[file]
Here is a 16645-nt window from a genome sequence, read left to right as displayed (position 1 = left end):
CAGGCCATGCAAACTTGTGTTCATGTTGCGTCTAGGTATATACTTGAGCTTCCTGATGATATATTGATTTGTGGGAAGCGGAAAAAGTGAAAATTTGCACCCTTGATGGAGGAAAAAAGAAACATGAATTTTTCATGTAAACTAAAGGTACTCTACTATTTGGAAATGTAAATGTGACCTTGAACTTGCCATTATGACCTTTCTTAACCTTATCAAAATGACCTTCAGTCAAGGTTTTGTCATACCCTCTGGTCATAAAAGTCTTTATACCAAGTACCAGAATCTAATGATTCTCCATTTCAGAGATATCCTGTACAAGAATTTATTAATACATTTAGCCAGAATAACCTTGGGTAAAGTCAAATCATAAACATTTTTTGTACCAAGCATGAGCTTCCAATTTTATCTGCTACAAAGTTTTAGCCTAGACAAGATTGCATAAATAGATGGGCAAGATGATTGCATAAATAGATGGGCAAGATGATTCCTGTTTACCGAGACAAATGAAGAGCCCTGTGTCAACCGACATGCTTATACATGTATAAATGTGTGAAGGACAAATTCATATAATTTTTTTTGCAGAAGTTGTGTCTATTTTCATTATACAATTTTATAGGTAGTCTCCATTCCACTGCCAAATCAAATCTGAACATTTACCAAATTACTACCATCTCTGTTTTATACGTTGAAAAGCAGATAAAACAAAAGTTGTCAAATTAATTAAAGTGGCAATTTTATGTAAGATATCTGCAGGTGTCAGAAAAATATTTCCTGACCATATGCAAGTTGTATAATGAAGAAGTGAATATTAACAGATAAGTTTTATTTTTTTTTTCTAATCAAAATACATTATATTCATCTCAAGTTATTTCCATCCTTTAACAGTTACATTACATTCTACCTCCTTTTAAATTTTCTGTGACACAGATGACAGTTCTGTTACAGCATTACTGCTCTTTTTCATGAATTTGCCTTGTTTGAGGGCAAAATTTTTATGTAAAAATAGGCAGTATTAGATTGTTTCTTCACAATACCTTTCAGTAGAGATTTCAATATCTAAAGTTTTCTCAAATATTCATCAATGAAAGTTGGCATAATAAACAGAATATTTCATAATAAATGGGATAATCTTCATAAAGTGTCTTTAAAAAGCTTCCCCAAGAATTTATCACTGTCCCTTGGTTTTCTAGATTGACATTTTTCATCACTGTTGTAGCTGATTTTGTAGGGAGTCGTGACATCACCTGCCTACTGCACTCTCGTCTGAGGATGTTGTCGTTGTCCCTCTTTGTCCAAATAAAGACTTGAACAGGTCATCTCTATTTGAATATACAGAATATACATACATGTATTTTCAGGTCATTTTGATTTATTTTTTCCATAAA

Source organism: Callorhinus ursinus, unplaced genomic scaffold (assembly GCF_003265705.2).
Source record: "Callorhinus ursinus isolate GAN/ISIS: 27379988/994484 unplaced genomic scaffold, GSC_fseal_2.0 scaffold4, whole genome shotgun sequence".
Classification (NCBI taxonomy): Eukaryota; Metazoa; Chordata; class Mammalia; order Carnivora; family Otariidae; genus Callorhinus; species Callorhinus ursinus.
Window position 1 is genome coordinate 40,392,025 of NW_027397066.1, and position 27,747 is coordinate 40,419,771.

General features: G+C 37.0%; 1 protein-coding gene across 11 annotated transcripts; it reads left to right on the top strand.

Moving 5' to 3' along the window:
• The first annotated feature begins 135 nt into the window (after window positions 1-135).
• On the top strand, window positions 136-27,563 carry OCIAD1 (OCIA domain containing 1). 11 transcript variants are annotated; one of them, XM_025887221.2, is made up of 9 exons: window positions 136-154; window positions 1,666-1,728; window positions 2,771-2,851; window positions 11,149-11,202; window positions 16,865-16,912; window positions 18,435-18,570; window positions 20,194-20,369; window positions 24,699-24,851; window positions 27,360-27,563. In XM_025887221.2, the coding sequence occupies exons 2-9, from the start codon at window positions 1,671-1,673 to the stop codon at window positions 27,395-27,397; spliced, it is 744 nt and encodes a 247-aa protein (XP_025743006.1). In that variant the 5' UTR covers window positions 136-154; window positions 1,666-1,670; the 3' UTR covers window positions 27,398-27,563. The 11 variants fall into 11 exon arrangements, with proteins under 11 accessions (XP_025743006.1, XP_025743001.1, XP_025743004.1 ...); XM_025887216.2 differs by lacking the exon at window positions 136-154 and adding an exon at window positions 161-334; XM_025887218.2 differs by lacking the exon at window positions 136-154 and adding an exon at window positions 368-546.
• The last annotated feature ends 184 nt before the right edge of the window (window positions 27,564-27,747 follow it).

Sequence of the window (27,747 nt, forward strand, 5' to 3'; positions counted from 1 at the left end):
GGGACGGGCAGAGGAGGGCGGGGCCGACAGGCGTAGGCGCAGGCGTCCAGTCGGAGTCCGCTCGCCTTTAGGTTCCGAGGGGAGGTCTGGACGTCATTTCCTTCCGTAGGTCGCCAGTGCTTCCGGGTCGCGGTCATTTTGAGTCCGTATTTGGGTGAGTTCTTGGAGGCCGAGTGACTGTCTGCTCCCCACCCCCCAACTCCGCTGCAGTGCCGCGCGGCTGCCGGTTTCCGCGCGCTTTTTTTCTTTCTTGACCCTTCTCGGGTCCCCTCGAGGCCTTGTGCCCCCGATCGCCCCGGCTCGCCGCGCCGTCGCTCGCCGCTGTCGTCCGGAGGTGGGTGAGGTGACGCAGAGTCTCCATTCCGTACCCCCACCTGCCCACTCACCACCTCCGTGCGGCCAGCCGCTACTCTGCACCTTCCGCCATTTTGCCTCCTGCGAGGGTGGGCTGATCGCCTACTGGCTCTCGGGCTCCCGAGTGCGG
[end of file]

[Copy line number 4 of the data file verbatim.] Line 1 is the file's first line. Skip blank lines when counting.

Source record: "Callorhinus ursinus isolate GAN/ISIS: 27379988/994484 unplaced genomic scaffold, GSC_fseal_2.0 scaffold4, whole genome shotgun sequence".